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Xbox 2 specs


Uncle Nasty
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It's hardly the most difficult to program for if so many games get released (not forgetting the amount of small developers that create games on the console, generally shit ones).

Mr Pickford, how hard has it been for you? I'm genuinely intereseted, because with the scale of releases, it just seems that people have been using the multiple processors as an excuse.

PS2 is probably the hardest machine to code for ever. We (and many others) moved over to middleware fairly early on as it was proving far too time consuming to code an engine from scratch.

Using middleware makes things easy, especially cross-platform development. The downside is you are unlike to get maximum performance from the hardware.

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The point I'm trying to make is the availability of BB against the DC's internet access via a telephone line. Just about everyone has a telephone line. The DC gave you a wire to plug in and away you go. The Xbox requires an extra bit of kit - a broadband modem (cable, ADSL - whatever). There is something physically extra between the console and the hole in the wall. I would consider this a peripheral. The DC just needed a phone socket as they gave you the modem. If the Xbox gave you the modem built in then I would accept this. But it doesn't. So I don't.

Do you see what I'm getting at?

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Yeah, I'm sure Renderware would be no where near as popular if the PS2 wasn't so daunting to work with. That was what ruined the first few months of it.

Very suprising, too... seeing as the original Playstation was so easy to work on.

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I see what you're getting at Squirtle. Getting a DC online involved little more than typing your phone number in and putting the supplied multi-adapter in my phone socket. Or if we compare XBL to a peripheral like a Sega 32X. I assume you just had to slot that together with your megadrive. Easy. With XBL you need a subscription, a broadband fee, maybe a PC or a router and then you need to fiddle about with settings which are different on everybody's setup. I did it easily because I'm l33t (or whatever) but I imagine some people found it a bit of a fiddle. "Out of the box" my arse.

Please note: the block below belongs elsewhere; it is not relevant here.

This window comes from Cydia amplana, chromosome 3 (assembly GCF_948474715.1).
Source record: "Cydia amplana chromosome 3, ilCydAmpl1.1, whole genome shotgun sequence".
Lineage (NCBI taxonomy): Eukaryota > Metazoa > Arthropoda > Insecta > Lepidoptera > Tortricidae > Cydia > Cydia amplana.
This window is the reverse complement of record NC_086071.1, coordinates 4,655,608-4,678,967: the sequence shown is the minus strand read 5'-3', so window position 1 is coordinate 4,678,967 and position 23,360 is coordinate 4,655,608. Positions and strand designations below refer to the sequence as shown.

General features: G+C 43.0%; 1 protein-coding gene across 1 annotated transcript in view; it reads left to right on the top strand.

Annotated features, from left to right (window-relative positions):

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The point I'm trying to make is the availability of BB against the DC's internet access via a telephone line. Just about everyone has a telephone line. The DC gave you a wire to plug in and away you go. The Xbox requires an extra bit of kit - a broadband modem (cable, ADSL - whatever). There is something physically extra between the console and the hole in the wall. I would consider this a peripheral. The DC just needed a phone socket as they gave you the modem. If the Xbox gave you the modem built in then I would accept this. But it doesn't. So I don't.

Do you see what I'm getting at?

I don't see WHY you're saying it. My original point way back when was that if the HD becomes a peripheral, then developers will naturally back off from including it in their games because they always look to maximise sales. The same can't be levelled at online gaming because takeup of broadband is expected to grow, everyone knows it will, and for the time being MS can safely encourage developers to take it up in the knowledge that everyone with a console can at least potentially play that mode.

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With XBL you need a subscription, a broadband fee, maybe a PC or a router and then you need to fiddle about with settings which are different on everybody's setup. I did it easily because I'm l33t (or whatever) but I imagine some people found it a bit of a fiddle. "Out of the box" my arse.

Mine was out the box cos I have broadband and a router already. It was suprisingly easy, I didn't have to touch any settings...